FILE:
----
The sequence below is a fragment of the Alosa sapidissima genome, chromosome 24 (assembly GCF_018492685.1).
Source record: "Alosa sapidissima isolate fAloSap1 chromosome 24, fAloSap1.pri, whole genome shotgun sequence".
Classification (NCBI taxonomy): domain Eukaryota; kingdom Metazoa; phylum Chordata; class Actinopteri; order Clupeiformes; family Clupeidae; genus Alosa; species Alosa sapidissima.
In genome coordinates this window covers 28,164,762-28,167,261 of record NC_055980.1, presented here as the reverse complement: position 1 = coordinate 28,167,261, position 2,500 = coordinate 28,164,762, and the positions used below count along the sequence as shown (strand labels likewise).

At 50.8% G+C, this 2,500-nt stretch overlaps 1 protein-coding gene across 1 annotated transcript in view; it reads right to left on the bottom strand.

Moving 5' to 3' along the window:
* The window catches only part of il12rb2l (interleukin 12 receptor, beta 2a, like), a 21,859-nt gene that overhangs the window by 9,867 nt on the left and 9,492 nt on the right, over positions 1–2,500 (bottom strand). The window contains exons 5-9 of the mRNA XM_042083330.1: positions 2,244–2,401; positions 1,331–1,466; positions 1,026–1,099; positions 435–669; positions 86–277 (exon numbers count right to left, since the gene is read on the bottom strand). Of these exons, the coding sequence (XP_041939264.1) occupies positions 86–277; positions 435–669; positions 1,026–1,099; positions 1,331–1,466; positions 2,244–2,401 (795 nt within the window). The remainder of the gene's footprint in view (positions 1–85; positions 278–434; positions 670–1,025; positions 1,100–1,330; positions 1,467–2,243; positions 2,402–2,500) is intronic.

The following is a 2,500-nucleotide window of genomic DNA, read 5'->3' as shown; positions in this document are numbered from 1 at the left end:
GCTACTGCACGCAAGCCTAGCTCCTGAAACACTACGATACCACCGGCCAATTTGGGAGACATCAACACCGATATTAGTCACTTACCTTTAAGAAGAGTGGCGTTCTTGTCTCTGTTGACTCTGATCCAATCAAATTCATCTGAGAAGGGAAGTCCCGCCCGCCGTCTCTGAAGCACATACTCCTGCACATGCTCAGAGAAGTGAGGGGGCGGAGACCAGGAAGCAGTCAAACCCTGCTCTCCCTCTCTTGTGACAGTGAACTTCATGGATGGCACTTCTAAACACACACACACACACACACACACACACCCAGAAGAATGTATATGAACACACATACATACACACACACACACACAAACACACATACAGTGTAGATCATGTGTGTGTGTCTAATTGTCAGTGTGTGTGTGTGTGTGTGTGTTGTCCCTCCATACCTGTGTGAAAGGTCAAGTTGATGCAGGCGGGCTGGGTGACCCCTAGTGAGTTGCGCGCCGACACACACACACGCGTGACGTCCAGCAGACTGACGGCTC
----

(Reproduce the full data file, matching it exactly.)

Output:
The sequence below is a fragment of the Alosa sapidissima genome, chromosome 24 (assembly GCF_018492685.1).
Source record: "Alosa sapidissima isolate fAloSap1 chromosome 24, fAloSap1.pri, whole genome shotgun sequence".
Classification (NCBI taxonomy): domain Eukaryota; kingdom Metazoa; phylum Chordata; class Actinopteri; order Clupeiformes; family Clupeidae; genus Alosa; species Alosa sapidissima.
In genome coordinates this window covers 28,164,762-28,167,261 of record NC_055980.1, presented here as the reverse complement: position 1 = coordinate 28,167,261, position 2,500 = coordinate 28,164,762, and the positions used below count along the sequence as shown (strand labels likewise).

At 50.8% G+C, this 2,500-nt stretch overlaps 1 protein-coding gene across 1 annotated transcript in view; it reads right to left on the bottom strand.

Moving 5' to 3' along the window:
* The window catches only part of il12rb2l (interleukin 12 receptor, beta 2a, like), a 21,859-nt gene that overhangs the window by 9,867 nt on the left and 9,492 nt on the right, over positions 1–2,500 (bottom strand). The window contains exons 5-9 of the mRNA XM_042083330.1: positions 2,244–2,401; positions 1,331–1,466; positions 1,026–1,099; positions 435–669; positions 86–277 (exon numbers count right to left, since the gene is read on the bottom strand). Of these exons, the coding sequence (XP_041939264.1) occupies positions 86–277; positions 435–669; positions 1,026–1,099; positions 1,331–1,466; positions 2,244–2,401 (795 nt within the window). The remainder of the gene's footprint in view (positions 1–85; positions 278–434; positions 670–1,025; positions 1,100–1,330; positions 1,467–2,243; positions 2,402–2,500) is intronic.

The following is a 2,500-nucleotide window of genomic DNA, read 5'->3' as shown; positions in this document are numbered from 1 at the left end:
GCTACTGCACGCAAGCCTAGCTCCTGAAACACTACGATACCACCGGCCAATTTGGGAGACATCAACACCGATATTAGTCACTTACCTTTAAGAAGAGTGGCGTTCTTGTCTCTGTTGACTCTGATCCAATCAAATTCATCTGAGAAGGGAAGTCCCGCCCGCCGTCTCTGAAGCACATACTCCTGCACATGCTCAGAGAAGTGAGGGGGCGGAGACCAGGAAGCAGTCAAACCCTGCTCTCCCTCTCTTGTGACAGTGAACTTCATGGATGGCACTTCTAAACACACACACACACACACACACACACACCCAGAAGAATGTATATGAACACACATACATACACACACACACACACAAACACACATACAGTGTAGATCATGTGTGTGTGTCTAATTGTCAGTGTGTGTGTGTGTGTGTGTGTTGTCCCTCCATACCTGTGTGAAAGGTCAAGTTGATGCAGGCGGGCTGGGTGACCCCTAGTGAGTTGCGCGCCGACACACACACACGCGTGACGTCCAGCAGACTGACGGCTC